CHICAGO | New Chicago Bears Stadium


Or new location in the 78

I read a post on SSP a few months ago where the author heard a rumor that there may have been talk of a stadium on The 78. But apparently it was just a rumor nothing more, but this information is new.

„ Owner of the giant South Loop parcel known as “the 78” says they are “open to discussions” about potentially bringing a new Bears stadium here. They are currently moving forward on plans to build the U-of-I connected Discovery Partners Institute here.“

Mayor Brandon Johnson and the Chicago Bears have begun conversations about the future location of team games, both sides said today.

But at least for now, they’re pretty mum on what if anything was accomplished, though they said they’d continue to talk.

What’s known is that Johnson and Bears President Kevin Warren talked, by phone, and then jointly issued identical statements.

“Today, we met and discussed our shared values and commitment to the city of Chicago, the importance of deep roots and the need for equitable community investment throughout the city,” the statements said. “We are both committed to the idea that the city and its major civic institutions must grow and evolve together to meet the needs of the future. We look forward to continuing the dialogue around these shared values.”

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Per: Don’t give Chicago Bears another chance to mess up a stadium - Chicago Sun-Times

But in the stories I’ve seen about the Bears’ push to go to Arlington Heights, I notice you dutifully recite the team’s complaints about Soldier Field — such as it is the lowest-capacity stadium in the NFL, can’t be redesigned to increase seating nor to give them gambling amenities like the newest multi-billion-dollar NFL stadiums, and was obsolete before it was finished.

Soldier Field is the way it is because the city and Park District allowed the Bears to remodel it entirely to their own specifications. That is, the Bears got exactly what they wanted 20 years ago. They, not Mayor Richard Daley, are to blame for the way the stadium looks and operates, and all its foibles, including their design that makes it less useful for soccer and concerts than it ought to be as a civic asset. Giving them free rein to arrogate public property turned out to be a multifaceted disaster.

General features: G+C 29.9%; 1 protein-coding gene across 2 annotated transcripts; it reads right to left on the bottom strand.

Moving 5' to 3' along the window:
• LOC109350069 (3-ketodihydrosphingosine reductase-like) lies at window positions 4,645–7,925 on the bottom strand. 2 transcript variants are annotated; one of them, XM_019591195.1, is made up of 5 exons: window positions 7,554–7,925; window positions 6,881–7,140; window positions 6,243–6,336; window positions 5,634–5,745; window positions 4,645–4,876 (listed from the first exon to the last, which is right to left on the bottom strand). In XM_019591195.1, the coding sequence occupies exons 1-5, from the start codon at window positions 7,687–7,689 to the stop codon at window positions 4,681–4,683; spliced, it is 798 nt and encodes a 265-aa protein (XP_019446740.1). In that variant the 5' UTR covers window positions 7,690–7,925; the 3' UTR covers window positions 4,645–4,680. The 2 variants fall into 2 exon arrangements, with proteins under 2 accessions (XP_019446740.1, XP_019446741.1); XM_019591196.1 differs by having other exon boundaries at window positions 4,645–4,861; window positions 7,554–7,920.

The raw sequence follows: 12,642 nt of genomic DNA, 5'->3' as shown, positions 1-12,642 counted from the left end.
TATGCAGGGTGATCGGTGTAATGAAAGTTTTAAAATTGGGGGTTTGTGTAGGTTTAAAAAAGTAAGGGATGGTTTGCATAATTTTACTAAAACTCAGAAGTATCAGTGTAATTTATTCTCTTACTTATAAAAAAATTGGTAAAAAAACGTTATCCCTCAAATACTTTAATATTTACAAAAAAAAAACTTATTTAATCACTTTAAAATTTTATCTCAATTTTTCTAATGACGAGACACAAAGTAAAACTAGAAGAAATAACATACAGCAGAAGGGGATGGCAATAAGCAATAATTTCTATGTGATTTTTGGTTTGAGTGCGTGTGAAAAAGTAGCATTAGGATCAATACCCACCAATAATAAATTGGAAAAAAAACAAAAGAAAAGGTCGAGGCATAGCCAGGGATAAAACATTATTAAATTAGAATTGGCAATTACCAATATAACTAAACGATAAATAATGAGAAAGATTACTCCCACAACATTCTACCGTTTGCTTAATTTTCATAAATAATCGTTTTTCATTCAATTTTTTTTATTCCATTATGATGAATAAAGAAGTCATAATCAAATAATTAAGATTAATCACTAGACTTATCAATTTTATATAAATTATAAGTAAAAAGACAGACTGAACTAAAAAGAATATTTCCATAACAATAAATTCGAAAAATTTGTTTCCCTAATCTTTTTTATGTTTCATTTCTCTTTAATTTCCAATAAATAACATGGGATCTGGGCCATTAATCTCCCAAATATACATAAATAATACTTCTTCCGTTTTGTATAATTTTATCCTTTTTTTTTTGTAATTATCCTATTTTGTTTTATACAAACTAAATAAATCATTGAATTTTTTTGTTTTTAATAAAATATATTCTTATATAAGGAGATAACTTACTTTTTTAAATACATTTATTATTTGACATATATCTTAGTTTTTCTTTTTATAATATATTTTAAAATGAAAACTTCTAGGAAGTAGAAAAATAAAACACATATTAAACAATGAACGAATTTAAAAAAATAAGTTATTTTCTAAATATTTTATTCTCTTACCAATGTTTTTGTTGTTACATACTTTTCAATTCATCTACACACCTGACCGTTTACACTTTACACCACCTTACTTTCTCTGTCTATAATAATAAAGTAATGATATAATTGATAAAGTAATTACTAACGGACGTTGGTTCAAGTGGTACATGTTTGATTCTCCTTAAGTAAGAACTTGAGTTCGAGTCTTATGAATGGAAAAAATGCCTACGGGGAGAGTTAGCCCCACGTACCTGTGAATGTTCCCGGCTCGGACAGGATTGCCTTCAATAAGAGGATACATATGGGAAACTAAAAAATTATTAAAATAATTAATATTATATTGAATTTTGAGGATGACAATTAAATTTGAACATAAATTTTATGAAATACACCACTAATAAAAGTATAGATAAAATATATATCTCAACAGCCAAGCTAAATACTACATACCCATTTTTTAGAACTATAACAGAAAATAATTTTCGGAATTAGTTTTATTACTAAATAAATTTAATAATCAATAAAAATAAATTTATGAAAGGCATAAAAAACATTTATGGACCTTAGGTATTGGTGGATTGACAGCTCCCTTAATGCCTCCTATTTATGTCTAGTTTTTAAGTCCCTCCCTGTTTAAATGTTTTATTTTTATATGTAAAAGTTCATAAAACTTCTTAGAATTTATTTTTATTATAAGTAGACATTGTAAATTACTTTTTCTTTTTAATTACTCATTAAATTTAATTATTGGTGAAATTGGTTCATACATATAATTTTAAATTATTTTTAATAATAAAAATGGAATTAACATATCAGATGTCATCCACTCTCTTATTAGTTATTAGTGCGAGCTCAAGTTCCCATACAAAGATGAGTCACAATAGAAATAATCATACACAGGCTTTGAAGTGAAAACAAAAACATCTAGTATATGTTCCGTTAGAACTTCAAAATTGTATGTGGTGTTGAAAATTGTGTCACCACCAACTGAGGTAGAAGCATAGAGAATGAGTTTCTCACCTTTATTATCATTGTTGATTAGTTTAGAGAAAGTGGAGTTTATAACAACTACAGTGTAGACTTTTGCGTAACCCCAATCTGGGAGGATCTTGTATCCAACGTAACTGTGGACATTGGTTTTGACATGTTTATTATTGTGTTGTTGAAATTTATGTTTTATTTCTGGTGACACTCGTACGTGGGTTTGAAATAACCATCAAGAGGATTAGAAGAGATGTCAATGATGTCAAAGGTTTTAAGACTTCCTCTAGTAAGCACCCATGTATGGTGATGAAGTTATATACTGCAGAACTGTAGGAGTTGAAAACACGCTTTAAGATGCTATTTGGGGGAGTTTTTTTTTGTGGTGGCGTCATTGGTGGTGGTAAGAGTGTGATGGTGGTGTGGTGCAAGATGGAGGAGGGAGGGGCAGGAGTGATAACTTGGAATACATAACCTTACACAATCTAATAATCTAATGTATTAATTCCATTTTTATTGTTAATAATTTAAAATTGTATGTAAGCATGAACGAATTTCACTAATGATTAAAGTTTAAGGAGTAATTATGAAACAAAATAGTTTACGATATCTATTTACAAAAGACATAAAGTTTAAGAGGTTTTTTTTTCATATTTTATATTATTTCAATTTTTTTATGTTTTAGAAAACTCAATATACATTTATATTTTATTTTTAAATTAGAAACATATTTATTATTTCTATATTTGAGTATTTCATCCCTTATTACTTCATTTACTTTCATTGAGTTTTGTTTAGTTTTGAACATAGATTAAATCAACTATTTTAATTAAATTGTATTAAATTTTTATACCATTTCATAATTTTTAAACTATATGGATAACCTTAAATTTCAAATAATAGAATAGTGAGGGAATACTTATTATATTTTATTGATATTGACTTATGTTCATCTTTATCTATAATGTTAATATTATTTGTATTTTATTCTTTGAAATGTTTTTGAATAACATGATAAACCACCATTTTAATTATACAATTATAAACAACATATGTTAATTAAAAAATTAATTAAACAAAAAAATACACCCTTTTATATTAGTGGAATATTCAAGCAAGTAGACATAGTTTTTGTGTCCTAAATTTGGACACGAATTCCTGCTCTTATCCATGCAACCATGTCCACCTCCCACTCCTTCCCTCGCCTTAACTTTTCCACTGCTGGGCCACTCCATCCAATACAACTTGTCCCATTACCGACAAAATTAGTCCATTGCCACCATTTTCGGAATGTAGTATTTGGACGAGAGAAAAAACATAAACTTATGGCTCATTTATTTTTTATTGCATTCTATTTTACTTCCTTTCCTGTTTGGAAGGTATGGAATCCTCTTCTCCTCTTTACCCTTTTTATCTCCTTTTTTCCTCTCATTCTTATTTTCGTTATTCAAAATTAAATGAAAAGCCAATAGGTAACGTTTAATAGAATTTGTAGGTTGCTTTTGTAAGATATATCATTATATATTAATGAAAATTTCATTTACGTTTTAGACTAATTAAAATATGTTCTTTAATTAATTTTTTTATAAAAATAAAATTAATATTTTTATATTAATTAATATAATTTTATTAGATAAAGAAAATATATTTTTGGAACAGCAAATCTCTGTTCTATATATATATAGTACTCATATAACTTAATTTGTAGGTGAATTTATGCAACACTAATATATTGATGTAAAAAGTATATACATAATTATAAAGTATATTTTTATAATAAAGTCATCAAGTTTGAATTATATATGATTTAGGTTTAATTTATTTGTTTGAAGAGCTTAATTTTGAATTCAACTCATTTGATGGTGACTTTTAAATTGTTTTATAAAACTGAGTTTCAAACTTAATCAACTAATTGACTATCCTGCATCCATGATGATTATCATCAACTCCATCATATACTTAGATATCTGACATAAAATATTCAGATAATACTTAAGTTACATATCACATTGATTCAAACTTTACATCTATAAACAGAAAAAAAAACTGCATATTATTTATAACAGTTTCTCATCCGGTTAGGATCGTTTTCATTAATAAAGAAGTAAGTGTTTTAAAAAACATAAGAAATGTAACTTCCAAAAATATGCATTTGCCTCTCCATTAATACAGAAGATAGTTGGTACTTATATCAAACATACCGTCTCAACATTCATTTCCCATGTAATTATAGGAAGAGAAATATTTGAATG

There is no reason to believe the Bears organization could pull off turning 320 acres 30 miles outside the city into a sports entertainment and residential development, given they couldn’t even design their own stadium when they were given the chance and hundreds of millions of dollars in city money.

The Bears are a deeply incompetent organization that doesn’t understand its own core business. A team that can’t get its logo right on the field or develop a quarterback cannot be trusted to develop housing and essentially be given control of a municipality.

I would be happy to dump them on Arlington Heights, except as a resident of Illinois I might ultimately have to pay for the mistakes of the suburbs.

Moreover, various bloviators have moaned that Soldier Field is “difficult to get to.” Soldier Field is right on a Metra line that serves the South Side and suburbs. Could you put some effort into describing the trains and roads that serve Soldier Field, and compare those routes to the existing train line and roads that would have to serve 70,000 fans descending on Arlington Heights? And could you discuss the parts of the metro area that are within 40 minutes of each site and maybe do a graphic overlay of the demographics? That might speak to part of the Bears’ motivation. Or could you estimate the carbon intensity of the projected spectator travel to and from Arlington RaceDome relative to Soldier Field?

You might also show us the trend for years has been teams moving back to their cities.

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A new stadium on The 78 site?


The way this development has been pining after projects to use their land, first the casino and now the stadium, it’s clear the full buildout of the 78 is not going to happen. Right? At least this proposal keeps the stadium downtown, and much closer to the Roosevelt station!

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Is this just a concept or an official proposal for the stadium? If it is an official proposal, the architectural firm should be listed as the source on this rendering.


Oh nooooo. That is an AI image. Something I was hoping we won’t get fooled by on this site


Latest news:


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Only a study


Lincoln Yards?


Mayor Johnson comments on Bears, White Sox stadium pursuits Bears stadium: Kevin Warren gushes over Chicago lakefront stadium – NBC Chicago

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"The Chicago Bears have shifted their focus to the parking area south of Soldier Field, their current home, in their quest for a new domed stadium.

There, in a statement released Monday, the team says it will invest more than $2 billion in private money in a publicly-owned stadium and park space.